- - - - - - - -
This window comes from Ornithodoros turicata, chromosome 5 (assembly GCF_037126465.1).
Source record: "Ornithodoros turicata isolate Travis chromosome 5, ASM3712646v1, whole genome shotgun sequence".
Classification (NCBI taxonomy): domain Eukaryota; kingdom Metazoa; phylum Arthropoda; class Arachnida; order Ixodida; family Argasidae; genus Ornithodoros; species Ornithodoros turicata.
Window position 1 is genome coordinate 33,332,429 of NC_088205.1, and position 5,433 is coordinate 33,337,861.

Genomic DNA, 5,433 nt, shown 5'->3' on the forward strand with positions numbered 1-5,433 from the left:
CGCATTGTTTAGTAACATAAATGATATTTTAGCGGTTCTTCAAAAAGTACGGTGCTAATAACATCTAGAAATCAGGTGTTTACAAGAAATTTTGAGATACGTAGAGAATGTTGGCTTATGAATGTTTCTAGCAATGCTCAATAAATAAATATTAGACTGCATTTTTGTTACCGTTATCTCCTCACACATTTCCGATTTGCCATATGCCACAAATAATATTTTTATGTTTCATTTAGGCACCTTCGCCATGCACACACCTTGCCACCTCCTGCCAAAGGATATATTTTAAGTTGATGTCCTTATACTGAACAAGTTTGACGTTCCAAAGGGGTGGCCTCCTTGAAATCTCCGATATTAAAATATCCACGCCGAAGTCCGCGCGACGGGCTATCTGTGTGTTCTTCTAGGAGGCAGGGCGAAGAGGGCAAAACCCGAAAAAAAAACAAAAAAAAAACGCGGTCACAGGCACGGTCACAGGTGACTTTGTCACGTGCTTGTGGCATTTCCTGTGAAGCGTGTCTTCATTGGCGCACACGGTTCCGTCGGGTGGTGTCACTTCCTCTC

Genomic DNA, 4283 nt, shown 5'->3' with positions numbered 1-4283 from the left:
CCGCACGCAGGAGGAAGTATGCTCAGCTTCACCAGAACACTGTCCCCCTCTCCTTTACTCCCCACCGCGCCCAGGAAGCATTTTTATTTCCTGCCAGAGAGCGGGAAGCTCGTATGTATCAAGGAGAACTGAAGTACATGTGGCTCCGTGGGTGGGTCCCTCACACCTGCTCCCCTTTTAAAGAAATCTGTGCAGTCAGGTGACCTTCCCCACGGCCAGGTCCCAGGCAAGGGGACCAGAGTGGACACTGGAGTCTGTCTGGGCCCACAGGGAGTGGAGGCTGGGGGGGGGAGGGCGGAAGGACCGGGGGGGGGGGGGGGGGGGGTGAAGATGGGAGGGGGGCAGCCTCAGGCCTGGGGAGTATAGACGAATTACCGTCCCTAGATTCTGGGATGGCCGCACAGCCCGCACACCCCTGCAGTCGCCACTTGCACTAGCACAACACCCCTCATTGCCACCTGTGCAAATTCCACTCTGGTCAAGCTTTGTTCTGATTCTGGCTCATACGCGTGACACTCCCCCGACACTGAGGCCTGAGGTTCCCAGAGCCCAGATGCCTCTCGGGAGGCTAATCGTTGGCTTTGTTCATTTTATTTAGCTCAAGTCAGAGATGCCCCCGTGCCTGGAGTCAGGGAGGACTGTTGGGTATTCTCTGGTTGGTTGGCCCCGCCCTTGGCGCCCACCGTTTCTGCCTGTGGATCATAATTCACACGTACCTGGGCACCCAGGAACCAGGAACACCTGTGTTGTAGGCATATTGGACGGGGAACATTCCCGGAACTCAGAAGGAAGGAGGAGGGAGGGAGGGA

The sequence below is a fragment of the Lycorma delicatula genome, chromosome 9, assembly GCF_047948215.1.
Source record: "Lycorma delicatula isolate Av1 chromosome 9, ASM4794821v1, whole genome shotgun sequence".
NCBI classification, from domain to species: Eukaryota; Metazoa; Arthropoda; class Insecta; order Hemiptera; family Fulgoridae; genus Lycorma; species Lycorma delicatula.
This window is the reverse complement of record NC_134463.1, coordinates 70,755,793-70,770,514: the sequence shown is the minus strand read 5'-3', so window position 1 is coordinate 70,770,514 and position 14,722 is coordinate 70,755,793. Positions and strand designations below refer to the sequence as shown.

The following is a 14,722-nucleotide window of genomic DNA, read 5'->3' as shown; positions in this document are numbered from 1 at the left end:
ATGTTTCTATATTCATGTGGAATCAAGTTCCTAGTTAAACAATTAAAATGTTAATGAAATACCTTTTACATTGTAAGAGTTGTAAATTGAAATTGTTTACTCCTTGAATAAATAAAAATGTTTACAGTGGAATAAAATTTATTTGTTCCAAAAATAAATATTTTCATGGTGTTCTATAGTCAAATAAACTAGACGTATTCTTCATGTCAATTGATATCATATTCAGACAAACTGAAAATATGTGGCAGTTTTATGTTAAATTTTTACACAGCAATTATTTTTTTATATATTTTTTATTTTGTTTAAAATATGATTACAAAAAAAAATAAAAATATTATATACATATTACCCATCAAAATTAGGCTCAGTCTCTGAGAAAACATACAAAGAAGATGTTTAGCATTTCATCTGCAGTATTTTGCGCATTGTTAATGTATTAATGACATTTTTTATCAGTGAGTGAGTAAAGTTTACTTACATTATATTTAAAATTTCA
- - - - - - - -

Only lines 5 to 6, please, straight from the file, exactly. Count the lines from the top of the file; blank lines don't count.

Genomic DNA, 5,433 nt, shown 5'->3' on the forward strand with positions numbered 1-5,433 from the left:
CGCATTGTTTAGTAACATAAATGATATTTTAGCGGTTCTTCAAAAAGTACGGTGCTAATAACATCTAGAAATCAGGTGTTTACAAGAAATTTTGAGATACGTAGAGAATGTTGGCTTATGAATGTTTCTAGCAATGCTCAATAAATAAATATTAGACTGCATTTTTGTTACCGTTATCTCCTCACACATTTCCGATTTGCCATATGCCACAAATAATATTTTTATGTTTCATTTAGGCACCTTCGCCATGCACACACCTTGCCACCTCCTGCCAAAGGATATATTTTAAGTTGATGTCCTTATACTGAACAAGTTTGACGTTCCAAAGGGGTGGCCTCCTTGAAATCTCCGATATTAAAATATCCACGCCGAAGTCCGCGCGACGGGCTATCTGTGTGTTCTTCTAGGAGGCAGGGCGAAGAGGGCAAAACCCGAAAAAAAAACAAAAAAAAAACGCGGTCACAGGCACGGTCACAGGTGACTTTGTCACGTGCTTGTGGCATTTCCTGTGAAGCGTGTCTTCATTGGCGCACACGGTTCCGTCGGGTGGTGTCACTTCCTCTC